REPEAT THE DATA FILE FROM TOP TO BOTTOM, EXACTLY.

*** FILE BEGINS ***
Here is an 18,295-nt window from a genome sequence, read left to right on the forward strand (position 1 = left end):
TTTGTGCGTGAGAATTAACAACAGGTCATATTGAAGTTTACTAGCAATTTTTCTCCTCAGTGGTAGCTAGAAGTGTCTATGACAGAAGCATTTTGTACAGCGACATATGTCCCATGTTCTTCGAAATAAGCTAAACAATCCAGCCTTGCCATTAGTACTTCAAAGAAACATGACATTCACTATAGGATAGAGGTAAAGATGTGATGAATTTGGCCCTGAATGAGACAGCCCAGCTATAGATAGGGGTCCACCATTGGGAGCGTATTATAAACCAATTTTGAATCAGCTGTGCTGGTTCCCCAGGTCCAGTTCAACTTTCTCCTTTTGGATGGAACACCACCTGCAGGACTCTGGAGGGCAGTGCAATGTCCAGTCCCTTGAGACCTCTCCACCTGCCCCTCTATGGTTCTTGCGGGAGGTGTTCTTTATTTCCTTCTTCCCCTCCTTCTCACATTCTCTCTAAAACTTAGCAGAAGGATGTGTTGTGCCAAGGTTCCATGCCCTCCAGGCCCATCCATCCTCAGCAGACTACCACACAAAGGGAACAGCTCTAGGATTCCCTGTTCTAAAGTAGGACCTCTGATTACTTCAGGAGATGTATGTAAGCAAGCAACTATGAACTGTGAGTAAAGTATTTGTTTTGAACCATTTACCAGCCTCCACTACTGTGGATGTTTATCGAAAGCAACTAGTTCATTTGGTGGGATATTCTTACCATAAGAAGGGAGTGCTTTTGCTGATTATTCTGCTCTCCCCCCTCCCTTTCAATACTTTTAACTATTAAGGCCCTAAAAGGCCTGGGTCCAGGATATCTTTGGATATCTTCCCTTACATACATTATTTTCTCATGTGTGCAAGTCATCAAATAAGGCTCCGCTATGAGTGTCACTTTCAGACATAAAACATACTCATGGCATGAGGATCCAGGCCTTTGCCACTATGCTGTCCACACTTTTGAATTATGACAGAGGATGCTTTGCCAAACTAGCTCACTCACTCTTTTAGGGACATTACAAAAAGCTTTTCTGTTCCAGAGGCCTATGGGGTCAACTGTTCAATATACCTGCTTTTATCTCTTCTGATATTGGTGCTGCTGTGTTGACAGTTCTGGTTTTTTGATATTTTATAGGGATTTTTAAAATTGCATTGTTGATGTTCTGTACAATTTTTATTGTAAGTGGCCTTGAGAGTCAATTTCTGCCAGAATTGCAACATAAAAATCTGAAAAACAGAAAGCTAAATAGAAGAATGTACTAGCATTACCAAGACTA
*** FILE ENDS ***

Here is an 18,295-nt window from a genome sequence, read left to right on the forward strand (position 1 = left end):
TTTGTGCGTGAGAATTAACAACAGGTCATATTGAAGTTTACTAGCAATTTTTCTCCTCAGTGGTAGCTAGAAGTGTCTATGACAGAAGCATTTTGTACAGCGACATATGTCCCATGTTCTTCGAAATAAGCTAAACAATCCAGCCTTGCCATTAGTACTTCAAAGAAACATGACATTCACTATAGGATAGAGGTAAAGATGTGATGAATTTGGCCCTGAATGAGACAGCCCAGCTATAGATAGGGGTCCACCATTGGGAGCGTATTATAAACCAATTTTGAATCAGCTGTGCTGGTTCCCCAGGTCCAGTTCAACTTTCTCCTTTTGGATGGAACACCACCTGCAGGACTCTGGAGGGCAGTGCAATGTCCAGTCCCTTGAGACCTCTCCACCTGCCCCTCTATGGTTCTTGCGGGAGGTGTTCTTTATTTCCTTCTTCCCCTCCTTCTCACATTCTCTCTAAAACTTAGCAGAAGGATGTGTTGTGCCAAGGTTCCATGCCCTCCAGGCCCATCCATCCTCAGCAGACTACCACACAAAGGGAACAGCTCTAGGATTCCCTGTTCTAAAGTAGGACCTCTGATTACTTCAGGAGATGTATGTAAGCAAGCAACTATGAACTGTGAGTAAAGTATTTGTTTTGAACCATTTACCAGCCTCCACTACTGTGGATGTTTATCGAAAGCAACTAGTTCATTTGGTGGGATATTCTTACCATAAGAAGGGAGTGCTTTTGCTGATTATTCTGCTCTCCCCCCTCCCTTTCAATACTTTTAACTATTAAGGCCCTAAAAGGCCTGGGTCCAGGATATCTTTGGATATCTTCCCTTACATACATTATTTTCTCATGTGTGCAAGTCATCAAATAAGGCTCCGCTATGAGTGTCACTTTCAGACATAAAACATACTCATGGCATGAGGATCCAGGCCTTTGCCACTATGCTGTCCACACTTTTGAATTATGACAGAGGATGCTTTGCCAAACTAGCTCACTCACTCTTTTAGGGACATTACAAAAAGCTTTTCTGTTCCAGAGGCCTATGGGGTCAACTGTTCAATATACCTGCTTTTATCTCTTCTGATATTGGTGCTGCTGTGTTGACAGTTCTGGTTTTTTGATATTTTATAGGGATTTTTAAAATTGCATTGTTGATGTTCTGTACAATTTTTATTGTAAGTGGCCTTGAGAGTCAATTTCTGCCAGAATTGCAACATAAAAATCTGAAAAACAGAAAGCTAAATAGAAGAATGTACTAGCATTACCAAGACTA